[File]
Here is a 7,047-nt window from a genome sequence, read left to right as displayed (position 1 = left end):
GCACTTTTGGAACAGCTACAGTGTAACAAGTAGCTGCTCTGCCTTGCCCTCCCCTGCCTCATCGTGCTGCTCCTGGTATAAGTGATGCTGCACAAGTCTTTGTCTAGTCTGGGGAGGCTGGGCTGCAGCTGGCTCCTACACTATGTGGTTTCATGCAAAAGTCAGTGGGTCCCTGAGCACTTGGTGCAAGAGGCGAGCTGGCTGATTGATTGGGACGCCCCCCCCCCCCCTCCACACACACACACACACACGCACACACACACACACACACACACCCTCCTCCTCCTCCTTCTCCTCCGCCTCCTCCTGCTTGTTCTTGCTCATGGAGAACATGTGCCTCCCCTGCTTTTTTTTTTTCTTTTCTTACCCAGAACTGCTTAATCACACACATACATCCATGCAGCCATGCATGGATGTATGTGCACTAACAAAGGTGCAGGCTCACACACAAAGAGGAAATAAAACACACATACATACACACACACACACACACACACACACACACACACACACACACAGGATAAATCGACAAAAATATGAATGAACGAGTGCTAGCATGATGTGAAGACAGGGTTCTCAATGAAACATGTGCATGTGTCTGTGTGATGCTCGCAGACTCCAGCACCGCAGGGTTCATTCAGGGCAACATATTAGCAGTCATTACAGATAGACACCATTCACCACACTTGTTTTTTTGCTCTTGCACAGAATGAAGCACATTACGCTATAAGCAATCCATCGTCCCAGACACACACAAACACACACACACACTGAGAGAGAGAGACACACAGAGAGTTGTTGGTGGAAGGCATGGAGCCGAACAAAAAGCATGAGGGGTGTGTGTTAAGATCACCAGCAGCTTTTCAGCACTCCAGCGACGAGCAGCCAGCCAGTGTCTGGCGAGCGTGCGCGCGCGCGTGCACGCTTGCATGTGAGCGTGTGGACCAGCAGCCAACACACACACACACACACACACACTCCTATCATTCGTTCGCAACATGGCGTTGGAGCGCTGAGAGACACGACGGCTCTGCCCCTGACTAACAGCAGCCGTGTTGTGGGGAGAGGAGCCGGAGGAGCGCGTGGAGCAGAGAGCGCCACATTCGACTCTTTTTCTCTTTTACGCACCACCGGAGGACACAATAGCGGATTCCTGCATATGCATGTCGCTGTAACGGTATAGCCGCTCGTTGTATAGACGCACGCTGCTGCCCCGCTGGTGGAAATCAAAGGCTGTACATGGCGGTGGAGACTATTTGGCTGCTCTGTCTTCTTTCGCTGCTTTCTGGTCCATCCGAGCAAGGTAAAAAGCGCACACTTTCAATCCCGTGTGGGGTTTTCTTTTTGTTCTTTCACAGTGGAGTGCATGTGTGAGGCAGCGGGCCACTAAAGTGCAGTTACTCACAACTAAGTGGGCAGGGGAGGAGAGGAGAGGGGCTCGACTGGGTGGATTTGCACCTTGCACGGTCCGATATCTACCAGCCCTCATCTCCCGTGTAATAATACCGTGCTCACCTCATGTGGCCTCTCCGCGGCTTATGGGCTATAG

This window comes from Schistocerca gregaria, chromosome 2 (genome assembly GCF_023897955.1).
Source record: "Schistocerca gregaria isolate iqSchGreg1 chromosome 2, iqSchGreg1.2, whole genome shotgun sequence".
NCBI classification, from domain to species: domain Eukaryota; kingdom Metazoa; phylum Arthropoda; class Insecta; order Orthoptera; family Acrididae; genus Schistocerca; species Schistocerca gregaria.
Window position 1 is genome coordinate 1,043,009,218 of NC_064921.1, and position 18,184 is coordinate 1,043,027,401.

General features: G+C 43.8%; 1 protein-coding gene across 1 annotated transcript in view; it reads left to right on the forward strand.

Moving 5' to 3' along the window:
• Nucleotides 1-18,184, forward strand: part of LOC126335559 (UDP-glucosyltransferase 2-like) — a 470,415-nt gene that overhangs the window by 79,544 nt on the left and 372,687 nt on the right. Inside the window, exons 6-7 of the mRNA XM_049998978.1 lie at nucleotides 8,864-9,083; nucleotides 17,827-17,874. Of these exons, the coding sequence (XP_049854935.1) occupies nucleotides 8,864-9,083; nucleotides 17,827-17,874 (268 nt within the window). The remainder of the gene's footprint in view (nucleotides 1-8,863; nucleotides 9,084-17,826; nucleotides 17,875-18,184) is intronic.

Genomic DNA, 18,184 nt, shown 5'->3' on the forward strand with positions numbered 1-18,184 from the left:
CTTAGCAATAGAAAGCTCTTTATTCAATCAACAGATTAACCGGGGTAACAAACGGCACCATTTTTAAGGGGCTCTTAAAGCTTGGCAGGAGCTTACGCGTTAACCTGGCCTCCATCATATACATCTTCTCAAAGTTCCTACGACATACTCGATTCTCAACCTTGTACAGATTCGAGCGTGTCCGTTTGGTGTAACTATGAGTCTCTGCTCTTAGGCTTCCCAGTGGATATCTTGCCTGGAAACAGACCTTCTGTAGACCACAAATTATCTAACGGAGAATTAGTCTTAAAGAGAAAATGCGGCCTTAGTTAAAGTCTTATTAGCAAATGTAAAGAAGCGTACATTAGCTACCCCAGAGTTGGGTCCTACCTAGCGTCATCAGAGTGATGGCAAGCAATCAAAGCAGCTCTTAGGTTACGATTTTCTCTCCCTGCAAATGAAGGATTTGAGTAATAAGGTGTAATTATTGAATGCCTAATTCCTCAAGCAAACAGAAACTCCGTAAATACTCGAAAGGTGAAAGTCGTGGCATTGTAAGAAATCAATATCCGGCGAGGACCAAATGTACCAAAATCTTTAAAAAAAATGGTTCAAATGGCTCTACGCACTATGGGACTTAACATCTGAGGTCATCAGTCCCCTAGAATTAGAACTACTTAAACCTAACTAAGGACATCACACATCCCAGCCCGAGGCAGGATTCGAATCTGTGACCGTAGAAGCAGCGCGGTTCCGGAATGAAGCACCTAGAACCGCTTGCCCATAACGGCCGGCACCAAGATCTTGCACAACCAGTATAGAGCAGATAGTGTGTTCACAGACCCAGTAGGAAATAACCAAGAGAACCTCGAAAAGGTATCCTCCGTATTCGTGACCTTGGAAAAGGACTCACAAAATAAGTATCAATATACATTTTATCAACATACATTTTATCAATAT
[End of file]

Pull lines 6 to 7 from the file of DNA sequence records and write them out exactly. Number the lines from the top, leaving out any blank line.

Window position 1 is genome coordinate 1,043,009,218 of NC_064921.1, and position 18,184 is coordinate 1,043,027,401.

General features: G+C 43.8%; 1 protein-coding gene across 1 annotated transcript in view; it reads left to right on the forward strand.